Background: Major depression is a significant yet underdiagnosed problem of adolescence. The consequences of undiagnosed and untreated depression in this vulnerable population can have detrimental effects. School nurses are in a prime position to perform early screening and referral. However, the school environment requires special consideration as the setting for screening of adolescent depression. Objective: The purpose of this paper is to identify instruments that can be utilized by the school nurse to performeasily administered, rapid adolescent depression screenings that are valid, reliable, and economical. Methods: An integrative review of current depression instruments used in adolescents was conducted. Results: Of the seven most commonly used instruments, only four of those fit the criteria listed for conducting screening in the school setting by the school nurse. The four instruments include the Beck Depression Inventory-Youth (BDI-Y), the Children's Depression Inventory, the Center for Epidemiological Studies-Depression Scale for Children, and the Reynolds Adolescent Depression Scale. Conclusion: Although all four of the identified instruments provide reliability and validity in the school setting, it is the other criteria: affordability, ease of administration, and the ability of the instrument to be rapidly scored, that placed the Center for Epidemiological Studies-Depression Scale for Children and the BDI-Y as the reasonable choice of instruments for use by the school nurse. © 2010 Wiley Periodicals, Inc.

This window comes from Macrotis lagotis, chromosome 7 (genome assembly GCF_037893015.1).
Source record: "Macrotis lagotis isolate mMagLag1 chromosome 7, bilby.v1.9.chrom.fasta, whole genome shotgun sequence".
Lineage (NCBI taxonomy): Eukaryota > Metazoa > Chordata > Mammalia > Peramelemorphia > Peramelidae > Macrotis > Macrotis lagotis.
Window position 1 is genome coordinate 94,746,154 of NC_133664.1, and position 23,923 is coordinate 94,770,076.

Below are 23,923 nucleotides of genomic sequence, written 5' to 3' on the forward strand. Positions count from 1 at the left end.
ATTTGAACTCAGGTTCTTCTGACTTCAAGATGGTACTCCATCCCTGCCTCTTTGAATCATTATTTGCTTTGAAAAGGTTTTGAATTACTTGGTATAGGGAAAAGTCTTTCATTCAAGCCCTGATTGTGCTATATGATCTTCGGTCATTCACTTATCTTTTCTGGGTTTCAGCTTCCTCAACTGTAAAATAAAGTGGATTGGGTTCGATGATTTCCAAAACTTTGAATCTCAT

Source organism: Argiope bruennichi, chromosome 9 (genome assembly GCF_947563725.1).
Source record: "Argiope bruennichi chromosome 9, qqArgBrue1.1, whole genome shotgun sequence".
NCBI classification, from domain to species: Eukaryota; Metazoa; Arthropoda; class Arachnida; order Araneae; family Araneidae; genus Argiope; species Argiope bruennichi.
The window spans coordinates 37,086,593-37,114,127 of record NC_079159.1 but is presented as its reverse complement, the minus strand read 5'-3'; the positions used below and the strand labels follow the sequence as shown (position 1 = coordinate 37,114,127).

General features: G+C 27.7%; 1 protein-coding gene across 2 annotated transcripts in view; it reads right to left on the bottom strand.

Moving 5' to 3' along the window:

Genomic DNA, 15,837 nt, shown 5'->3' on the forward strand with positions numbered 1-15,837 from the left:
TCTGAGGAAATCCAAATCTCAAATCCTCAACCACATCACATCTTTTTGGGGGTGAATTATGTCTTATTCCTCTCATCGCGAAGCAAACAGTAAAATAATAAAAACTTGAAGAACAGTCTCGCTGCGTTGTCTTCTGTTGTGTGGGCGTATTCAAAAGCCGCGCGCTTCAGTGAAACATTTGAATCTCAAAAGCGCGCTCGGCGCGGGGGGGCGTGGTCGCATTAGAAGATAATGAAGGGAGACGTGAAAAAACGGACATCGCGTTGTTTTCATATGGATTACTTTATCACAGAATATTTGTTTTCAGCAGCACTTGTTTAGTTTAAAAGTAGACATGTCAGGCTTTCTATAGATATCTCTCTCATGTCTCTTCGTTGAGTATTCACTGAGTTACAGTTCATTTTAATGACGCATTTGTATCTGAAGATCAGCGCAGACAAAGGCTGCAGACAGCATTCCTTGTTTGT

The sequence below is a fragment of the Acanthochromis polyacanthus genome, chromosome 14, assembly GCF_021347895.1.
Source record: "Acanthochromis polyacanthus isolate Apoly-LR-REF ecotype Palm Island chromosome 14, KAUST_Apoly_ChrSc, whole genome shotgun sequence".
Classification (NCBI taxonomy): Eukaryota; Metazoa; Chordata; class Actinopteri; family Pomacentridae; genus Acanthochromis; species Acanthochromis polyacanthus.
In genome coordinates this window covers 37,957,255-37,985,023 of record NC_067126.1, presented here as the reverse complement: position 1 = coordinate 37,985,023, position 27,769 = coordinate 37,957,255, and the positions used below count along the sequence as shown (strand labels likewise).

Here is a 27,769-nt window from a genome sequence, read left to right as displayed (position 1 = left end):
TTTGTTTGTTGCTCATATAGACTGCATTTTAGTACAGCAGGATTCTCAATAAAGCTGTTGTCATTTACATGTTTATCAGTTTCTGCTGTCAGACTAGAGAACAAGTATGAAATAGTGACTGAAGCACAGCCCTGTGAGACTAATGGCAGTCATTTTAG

Basu S.,Purdue University |
Zell T.,Lenoir-Rhyne University
Foundations of Computational Mathematics | Year: 2010
Toda (in SIAM J. Comput. 20(5):865-877, 1991) proved in 1989 that the (discrete) polynomial time hierarchy, PH, is contained in the class P#P, namely the class of languages that can be decided by a Turing machine in polynomial time given access to an oracle with the power to compute a function in the counting complexity class #P. This result, which illustrates the power of counting, is considered to be a seminal result in computational complexity theory. An analogous result in the complexity theory over the reals (in the sense of Blum-Shub-Smale real machines in Bull. Am. Math. Soc. (NS) 21(1): 1-46, 1989) has been missing so far. In this paper we formulate and prove a real analogue of Toda's theorem. Unlike Toda's proof in the discrete case, which relied on sophisticated combinatorial arguments, our proof is topological in nature. As a consequence of our techniques, we are also able to relate the computational hardness of two extremely well-studied problems in algorithmic semi-algebraic geometry: the problem of deciding sentences in the first-order theory of the reals with a constant number of quantifier alternations, and that of computing Betti numbers of semi-algebraic sets. We obtain a polynomial time reduction of the compact version of the first problem to the second. This latter result may be of independent interest to researchers in algorithmic semi-algebraic geometry. © 2010 SFoCM.
MacCarone A.D.,Friends University |
Brzorad J.N.,Lenoir-Rhyne University |
Stone H.M.,Friends University
Waterbirds | Year: 2012